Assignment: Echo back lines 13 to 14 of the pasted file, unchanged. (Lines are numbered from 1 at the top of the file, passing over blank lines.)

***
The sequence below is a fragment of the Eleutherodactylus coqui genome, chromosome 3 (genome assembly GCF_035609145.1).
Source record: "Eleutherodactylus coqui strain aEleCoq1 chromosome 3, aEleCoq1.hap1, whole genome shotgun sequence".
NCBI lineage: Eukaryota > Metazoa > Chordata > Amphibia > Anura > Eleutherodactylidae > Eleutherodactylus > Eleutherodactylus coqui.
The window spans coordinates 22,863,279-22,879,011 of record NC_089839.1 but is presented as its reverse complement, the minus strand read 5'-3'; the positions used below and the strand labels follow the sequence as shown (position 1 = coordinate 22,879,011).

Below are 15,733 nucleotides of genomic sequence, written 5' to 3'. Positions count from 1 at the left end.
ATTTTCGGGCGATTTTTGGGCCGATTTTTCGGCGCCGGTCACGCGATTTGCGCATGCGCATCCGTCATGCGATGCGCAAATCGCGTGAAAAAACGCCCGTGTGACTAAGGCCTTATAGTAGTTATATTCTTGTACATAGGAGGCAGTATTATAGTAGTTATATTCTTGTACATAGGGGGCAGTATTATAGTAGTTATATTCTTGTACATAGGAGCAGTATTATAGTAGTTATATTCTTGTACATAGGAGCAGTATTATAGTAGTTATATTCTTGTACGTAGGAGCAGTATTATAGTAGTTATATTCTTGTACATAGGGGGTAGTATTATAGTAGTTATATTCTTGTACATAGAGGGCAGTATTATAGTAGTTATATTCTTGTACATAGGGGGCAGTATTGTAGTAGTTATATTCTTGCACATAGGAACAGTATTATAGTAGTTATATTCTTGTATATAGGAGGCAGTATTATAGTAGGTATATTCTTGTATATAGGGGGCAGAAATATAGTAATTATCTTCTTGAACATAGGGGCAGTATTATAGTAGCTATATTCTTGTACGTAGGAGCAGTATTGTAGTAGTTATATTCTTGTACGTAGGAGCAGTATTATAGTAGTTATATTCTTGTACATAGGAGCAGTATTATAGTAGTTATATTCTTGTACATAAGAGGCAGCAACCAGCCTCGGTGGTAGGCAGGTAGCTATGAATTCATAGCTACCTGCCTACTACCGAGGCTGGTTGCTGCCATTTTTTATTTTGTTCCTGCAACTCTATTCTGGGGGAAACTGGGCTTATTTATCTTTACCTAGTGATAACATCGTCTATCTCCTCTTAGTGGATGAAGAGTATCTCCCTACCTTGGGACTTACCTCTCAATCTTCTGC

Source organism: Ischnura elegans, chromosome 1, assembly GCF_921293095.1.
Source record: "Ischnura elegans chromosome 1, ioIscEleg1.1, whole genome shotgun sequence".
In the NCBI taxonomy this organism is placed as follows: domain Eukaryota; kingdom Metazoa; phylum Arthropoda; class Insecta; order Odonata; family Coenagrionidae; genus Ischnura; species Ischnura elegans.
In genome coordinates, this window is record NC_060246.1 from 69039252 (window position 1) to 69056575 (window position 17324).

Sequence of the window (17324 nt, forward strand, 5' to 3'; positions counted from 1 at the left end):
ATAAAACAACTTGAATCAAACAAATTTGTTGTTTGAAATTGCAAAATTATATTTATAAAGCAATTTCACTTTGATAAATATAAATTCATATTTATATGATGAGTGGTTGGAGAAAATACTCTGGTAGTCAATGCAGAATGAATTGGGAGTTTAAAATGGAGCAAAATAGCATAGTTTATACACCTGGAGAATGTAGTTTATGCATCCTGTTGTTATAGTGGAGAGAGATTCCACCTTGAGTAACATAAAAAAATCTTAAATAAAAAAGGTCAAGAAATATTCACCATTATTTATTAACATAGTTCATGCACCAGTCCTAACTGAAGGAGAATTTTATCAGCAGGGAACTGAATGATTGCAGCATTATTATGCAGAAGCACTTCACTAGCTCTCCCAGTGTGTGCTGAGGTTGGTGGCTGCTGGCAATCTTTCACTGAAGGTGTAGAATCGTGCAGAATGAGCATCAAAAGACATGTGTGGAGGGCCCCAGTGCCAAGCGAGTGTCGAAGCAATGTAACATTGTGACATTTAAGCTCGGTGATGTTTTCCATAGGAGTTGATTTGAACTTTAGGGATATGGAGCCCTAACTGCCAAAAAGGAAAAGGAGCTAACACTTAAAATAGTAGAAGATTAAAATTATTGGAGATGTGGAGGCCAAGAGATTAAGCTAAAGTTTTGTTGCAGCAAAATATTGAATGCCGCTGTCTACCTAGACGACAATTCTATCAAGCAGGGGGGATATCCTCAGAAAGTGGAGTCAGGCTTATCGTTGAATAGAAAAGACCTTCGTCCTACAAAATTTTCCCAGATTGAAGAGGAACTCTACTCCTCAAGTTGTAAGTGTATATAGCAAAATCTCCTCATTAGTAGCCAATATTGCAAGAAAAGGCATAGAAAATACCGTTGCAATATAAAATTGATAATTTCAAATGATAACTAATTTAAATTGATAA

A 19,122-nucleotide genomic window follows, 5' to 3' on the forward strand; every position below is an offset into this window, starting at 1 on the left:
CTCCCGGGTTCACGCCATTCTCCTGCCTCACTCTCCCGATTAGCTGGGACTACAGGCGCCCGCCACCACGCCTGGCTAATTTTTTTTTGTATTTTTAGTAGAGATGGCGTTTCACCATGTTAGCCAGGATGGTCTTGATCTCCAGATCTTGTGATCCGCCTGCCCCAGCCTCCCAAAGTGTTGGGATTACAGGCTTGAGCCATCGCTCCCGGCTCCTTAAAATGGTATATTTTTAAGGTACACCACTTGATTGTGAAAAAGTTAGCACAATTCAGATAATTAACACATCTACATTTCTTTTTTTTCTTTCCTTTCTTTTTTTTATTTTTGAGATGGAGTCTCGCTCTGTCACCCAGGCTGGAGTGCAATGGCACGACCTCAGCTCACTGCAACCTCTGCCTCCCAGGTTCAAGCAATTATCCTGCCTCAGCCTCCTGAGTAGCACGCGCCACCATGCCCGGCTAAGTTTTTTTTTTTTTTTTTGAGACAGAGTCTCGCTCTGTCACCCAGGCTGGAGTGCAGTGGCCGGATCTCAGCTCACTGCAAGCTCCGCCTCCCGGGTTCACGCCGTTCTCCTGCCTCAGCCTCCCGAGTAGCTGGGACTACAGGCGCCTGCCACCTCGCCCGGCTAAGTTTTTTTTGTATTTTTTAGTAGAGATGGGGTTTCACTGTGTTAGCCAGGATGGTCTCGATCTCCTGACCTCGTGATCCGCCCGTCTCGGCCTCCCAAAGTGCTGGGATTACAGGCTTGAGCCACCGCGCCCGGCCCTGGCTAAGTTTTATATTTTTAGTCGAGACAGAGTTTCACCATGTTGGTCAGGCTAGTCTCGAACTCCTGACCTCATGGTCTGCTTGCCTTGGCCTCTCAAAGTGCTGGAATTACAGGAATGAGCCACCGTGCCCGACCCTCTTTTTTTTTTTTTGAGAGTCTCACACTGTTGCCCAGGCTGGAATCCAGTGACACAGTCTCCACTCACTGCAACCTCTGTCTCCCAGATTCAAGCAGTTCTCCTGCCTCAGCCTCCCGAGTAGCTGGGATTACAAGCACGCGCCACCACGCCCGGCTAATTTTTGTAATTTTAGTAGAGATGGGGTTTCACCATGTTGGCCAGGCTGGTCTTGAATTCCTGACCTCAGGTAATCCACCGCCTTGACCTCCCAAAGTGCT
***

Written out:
A 19,122-nucleotide genomic window follows, 5' to 3' on the forward strand; every position below is an offset into this window, starting at 1 on the left:
CTCCCGGGTTCACGCCATTCTCCTGCCTCACTCTCCCGATTAGCTGGGACTACAGGCGCCCGCCACCACGCCTGGCTAATTTTTTTTTGTATTTTTAGTAGAGATGGCGTTTCACCATGTTAGCCAGGATGGTCTTGATCTCCAGATCTTGTGATCCGCCTGCCCCAGCCTCCCAAAGTGTTGGGATTACAGGCTTGAGCCATCGCTCCCGGCTCCTTAAAATGGTATATTTTTAAGGTACACCACTTGATTGTGAAAAAGTTAGCACAATTCAGATAATTAACACATCTACATTTCTTTTTTTTCTTTCCTTTCTTTTTTTTATTTTTGAGATGGAGTCTCGCTCTGTCACCCAGGCTGGAGTGCAATGGCACGACCTCAGCTCACTGCAACCTCTGCCTCCCAGGTTCAAGCAATTATCCTGCCTCAGCCTCCTGAGTAGCACGCGCCACCATGCCCGGCTAAGTTTTTTTTTTTTTTTTTGAGACAGAGTCTCGCTCTGTCACCCAGGCTGGAGTGCAGTGGCCGGATCTCAGCTCACTGCAAGCTCCGCCTCCCGGGTTCACGCCGTTCTCCTGCCTCAGCCTCCCGAGTAGCTGGGACTACAGGCGCCTGCCACCTCGCCCGGCTAAGTTTTTTTTGTATTTTTTAGTAGAGATGGGGTTTCACTGTGTTAGCCAGGATGGTCTCGATCTCCTGACCTCGTGATCCGCCCGTCTCGGCCTCCCAAAGTGCTGGGATTACAGGCTTGAGCCACCGCGCCCGGCCCTGGCTAAGTTTTATATTTTTAGTCGAGACAGAGTTTCACCATGTTGGTCAGGCTAGTCTCGAACTCCTGACCTCATGGTCTGCTTGCCTTGGCCTCTCAAAGTGCTGGAATTACAGGAATGAGCCACCGTGCCCGACCCTCTTTTTTTTTTTTTGAGAGTCTCACACTGTTGCCCAGGCTGGAATCCAGTGACACAGTCTCCACTCACTGCAACCTCTGTCTCCCAGATTCAAGCAGTTCTCCTGCCTCAGCCTCCCGAGTAGCTGGGATTACAAGCACGCGCCACCACGCCCGGCTAATTTTTGTAATTTTAGTAGAGATGGGGTTTCACCATGTTGGCCAGGCTGGTCTTGAATTCCTGACCTCAGGTAATCCACCGCCTTGACCTCCCAAAGTGCT